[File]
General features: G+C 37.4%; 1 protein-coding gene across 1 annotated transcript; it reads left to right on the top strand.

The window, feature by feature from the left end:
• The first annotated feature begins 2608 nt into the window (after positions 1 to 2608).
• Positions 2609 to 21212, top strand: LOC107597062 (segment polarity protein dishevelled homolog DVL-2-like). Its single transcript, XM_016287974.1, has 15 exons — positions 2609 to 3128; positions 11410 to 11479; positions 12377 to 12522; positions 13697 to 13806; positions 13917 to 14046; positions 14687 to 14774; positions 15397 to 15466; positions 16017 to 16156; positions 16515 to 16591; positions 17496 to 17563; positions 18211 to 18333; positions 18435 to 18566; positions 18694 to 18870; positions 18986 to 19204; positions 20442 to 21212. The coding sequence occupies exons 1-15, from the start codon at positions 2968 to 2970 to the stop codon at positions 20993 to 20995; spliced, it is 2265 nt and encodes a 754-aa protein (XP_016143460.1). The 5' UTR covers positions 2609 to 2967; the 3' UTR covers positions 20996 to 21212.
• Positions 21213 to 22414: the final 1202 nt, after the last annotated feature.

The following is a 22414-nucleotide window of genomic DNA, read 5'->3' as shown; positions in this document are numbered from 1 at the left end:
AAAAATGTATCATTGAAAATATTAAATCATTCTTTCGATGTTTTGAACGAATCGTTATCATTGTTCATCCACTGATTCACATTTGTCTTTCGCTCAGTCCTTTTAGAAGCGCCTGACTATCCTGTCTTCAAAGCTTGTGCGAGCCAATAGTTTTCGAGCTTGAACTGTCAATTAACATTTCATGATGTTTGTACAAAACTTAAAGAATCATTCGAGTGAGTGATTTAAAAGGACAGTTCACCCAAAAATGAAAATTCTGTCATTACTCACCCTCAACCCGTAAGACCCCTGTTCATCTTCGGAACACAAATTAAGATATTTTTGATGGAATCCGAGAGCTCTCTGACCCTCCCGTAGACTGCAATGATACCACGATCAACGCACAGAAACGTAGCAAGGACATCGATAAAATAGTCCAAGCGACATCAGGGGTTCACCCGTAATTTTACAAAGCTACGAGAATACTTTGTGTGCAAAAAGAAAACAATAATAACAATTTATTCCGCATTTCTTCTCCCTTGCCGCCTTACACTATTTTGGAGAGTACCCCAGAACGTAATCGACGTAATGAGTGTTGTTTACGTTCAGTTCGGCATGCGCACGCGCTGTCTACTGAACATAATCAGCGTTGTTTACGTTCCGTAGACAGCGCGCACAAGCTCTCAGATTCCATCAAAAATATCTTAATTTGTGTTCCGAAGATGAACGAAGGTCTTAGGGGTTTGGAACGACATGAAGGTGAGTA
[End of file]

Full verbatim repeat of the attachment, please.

General features: G+C 37.4%; 1 protein-coding gene across 1 annotated transcript; it reads left to right on the top strand.

The window, feature by feature from the left end:
• The first annotated feature begins 2608 nt into the window (after positions 1 to 2608).
• Positions 2609 to 21212, top strand: LOC107597062 (segment polarity protein dishevelled homolog DVL-2-like). Its single transcript, XM_016287974.1, has 15 exons — positions 2609 to 3128; positions 11410 to 11479; positions 12377 to 12522; positions 13697 to 13806; positions 13917 to 14046; positions 14687 to 14774; positions 15397 to 15466; positions 16017 to 16156; positions 16515 to 16591; positions 17496 to 17563; positions 18211 to 18333; positions 18435 to 18566; positions 18694 to 18870; positions 18986 to 19204; positions 20442 to 21212. The coding sequence occupies exons 1-15, from the start codon at positions 2968 to 2970 to the stop codon at positions 20993 to 20995; spliced, it is 2265 nt and encodes a 754-aa protein (XP_016143460.1). The 5' UTR covers positions 2609 to 2967; the 3' UTR covers positions 20996 to 21212.
• Positions 21213 to 22414: the final 1202 nt, after the last annotated feature.

The following is a 22414-nucleotide window of genomic DNA, read 5'->3' as shown; positions in this document are numbered from 1 at the left end:
AAAAATGTATCATTGAAAATATTAAATCATTCTTTCGATGTTTTGAACGAATCGTTATCATTGTTCATCCACTGATTCACATTTGTCTTTCGCTCAGTCCTTTTAGAAGCGCCTGACTATCCTGTCTTCAAAGCTTGTGCGAGCCAATAGTTTTCGAGCTTGAACTGTCAATTAACATTTCATGATGTTTGTACAAAACTTAAAGAATCATTCGAGTGAGTGATTTAAAAGGACAGTTCACCCAAAAATGAAAATTCTGTCATTACTCACCCTCAACCCGTAAGACCCCTGTTCATCTTCGGAACACAAATTAAGATATTTTTGATGGAATCCGAGAGCTCTCTGACCCTCCCGTAGACTGCAATGATACCACGATCAACGCACAGAAACGTAGCAAGGACATCGATAAAATAGTCCAAGCGACATCAGGGGTTCACCCGTAATTTTACAAAGCTACGAGAATACTTTGTGTGCAAAAAGAAAACAATAATAACAATTTATTCCGCATTTCTTCTCCCTTGCCGCCTTACACTATTTTGGAGAGTACCCCAGAACGTAATCGACGTAATGAGTGTTGTTTACGTTCAGTTCGGCATGCGCACGCGCTGTCTACTGAACATAATCAGCGTTGTTTACGTTCCGTAGACAGCGCGCACAAGCTCTCAGATTCCATCAAAAATATCTTAATTTGTGTTCCGAAGATGAACGAAGGTCTTAGGGGTTTGGAACGACATGAAGGTGAGTA